Music: This is not as much of a no-brainer as you might think. If you sit down and really listen to the soundtrack, it soon becomes apparent that “Don’t You (Forget About Me)” is the only song on it that has held up to the test of time. You’ll have to dig a little deeper, looking for contemporary chart toppers (“Don’t You (Forget About Me)” was preceded at the top of the Billboard charts by Madonna’s “Crazy for You” and succeeded by Wham!’s “Everything She Wants” — you could do worse), other tracks propelled to fame by John Hughes (Psychedelic Furs’ “Pretty in Pink”), or songs referenced by The Breakfast Club itself (David Bowie’s “Changes” is used as an epigraph, John Bender hums Cream’s “Sunshine of Your Love,” and Allison has for some reason brought a Prince LP to Saturday detention). Feel free to crib some era-appropriate tunes about teenage angst from this partial playlist: Throw This Party: The Breakfast Club.

“You will not move from these seats. And you will not sleep.”


– Hump the Hostess. Oh wait. WRONG MOVIE.

“You ask me one more question and I’m beating the shit out of you.”

– Totally ’80s Trivial Pursuit. I’m not saying you have to go out and buy a copy, but if you happen to have one already, this is a golden opportunity to bust it out and impress your friends.

“Would you drive to school naked?”

– What Would You Do for a Million Bucks? Sort of like Truth or Dare, but all Truth, and only one question. And lying is totally allowed. Encouraged, even.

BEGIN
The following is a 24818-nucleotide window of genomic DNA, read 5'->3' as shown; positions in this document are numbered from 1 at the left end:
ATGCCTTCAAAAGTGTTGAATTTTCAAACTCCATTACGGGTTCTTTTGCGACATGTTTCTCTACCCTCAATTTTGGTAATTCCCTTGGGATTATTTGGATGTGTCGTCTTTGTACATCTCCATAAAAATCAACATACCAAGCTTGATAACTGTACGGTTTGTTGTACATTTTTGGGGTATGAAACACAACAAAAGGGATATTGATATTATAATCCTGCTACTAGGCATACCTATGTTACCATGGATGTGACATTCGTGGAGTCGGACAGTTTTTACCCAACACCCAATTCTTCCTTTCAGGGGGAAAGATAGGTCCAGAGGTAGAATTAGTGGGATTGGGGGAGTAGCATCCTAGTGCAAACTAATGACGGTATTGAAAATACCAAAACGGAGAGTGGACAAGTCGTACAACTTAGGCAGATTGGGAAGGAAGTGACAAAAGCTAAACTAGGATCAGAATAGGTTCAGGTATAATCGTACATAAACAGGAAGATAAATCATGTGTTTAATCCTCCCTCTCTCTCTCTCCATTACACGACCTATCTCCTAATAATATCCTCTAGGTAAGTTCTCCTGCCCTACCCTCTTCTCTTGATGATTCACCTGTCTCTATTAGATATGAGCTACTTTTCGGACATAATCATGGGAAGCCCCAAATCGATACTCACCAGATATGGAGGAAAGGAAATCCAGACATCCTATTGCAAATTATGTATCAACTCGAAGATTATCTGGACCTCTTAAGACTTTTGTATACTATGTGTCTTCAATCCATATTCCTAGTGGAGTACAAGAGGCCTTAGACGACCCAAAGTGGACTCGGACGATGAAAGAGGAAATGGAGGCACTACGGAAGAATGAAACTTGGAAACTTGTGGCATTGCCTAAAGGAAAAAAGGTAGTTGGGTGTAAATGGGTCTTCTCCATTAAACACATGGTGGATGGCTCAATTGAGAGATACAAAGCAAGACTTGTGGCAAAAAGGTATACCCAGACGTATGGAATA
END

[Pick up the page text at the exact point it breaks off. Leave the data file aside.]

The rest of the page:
“And when I say essay … I mean essay. I do not mean a single word repeated a thousand times.”

– Exquisite Corpse Essay. Everyone begins writing an essay describing who they think they are (in character). After a few minutes, fold the top of the paper down to hide all but the last line of writing, pass it to the person sitting next to you, and continue the essay you’ve been given, based only on what you can see. After five or six passes, read each essay aloud. Ehh?

“Everybody can do something…”

– Bizarre Talent Show. Put lipstick on with your cleavage. Write with your toes. Tape everybody’s buns together. Shatter glass doors by shouting. Design a ceramic elephant lamp that lights up when you pull its trunk. If you can do that last one, you’re totally invited to my party — I’ve never been able to reconcile the idea with what is possible in a high school shop class.

“We are not alone!”

– Dance Party. This works best if your party place has climbable surfaces.

“Why don’t you take Allison to one of your heavy metal vomit parties?”

– Heavy Metal Vomit Party. I have no idea what this would entail, but hopefully (?) it would involve both heavy metal and vomit.

“You know, you really do look a lot better without all that black shit under your eyes.”

“I like that black shit.”

Only Unacceptable Activity: Makeovers. An ejectable offense.

“By the way, that clock’s twenty minutes fast.”

Evening parties can linger on long after the hostess has fallen asleep on a pile of coats, but after a few hours of ’80s nostalgia, your guests will, no doubt, be hungry for dinner. If you can arrange for a shrill school bell to ring them out, so much the better. Afterward, call your parents to see if they’ll clean up for you (hide the vodka bottles) while you catch up on everything you have to do for Monday morning…

Previously: The “Throw This Party” Archive

Elise Nussbaum lives in Jersey City, and will seize any and all opportunities for dressing up in costume.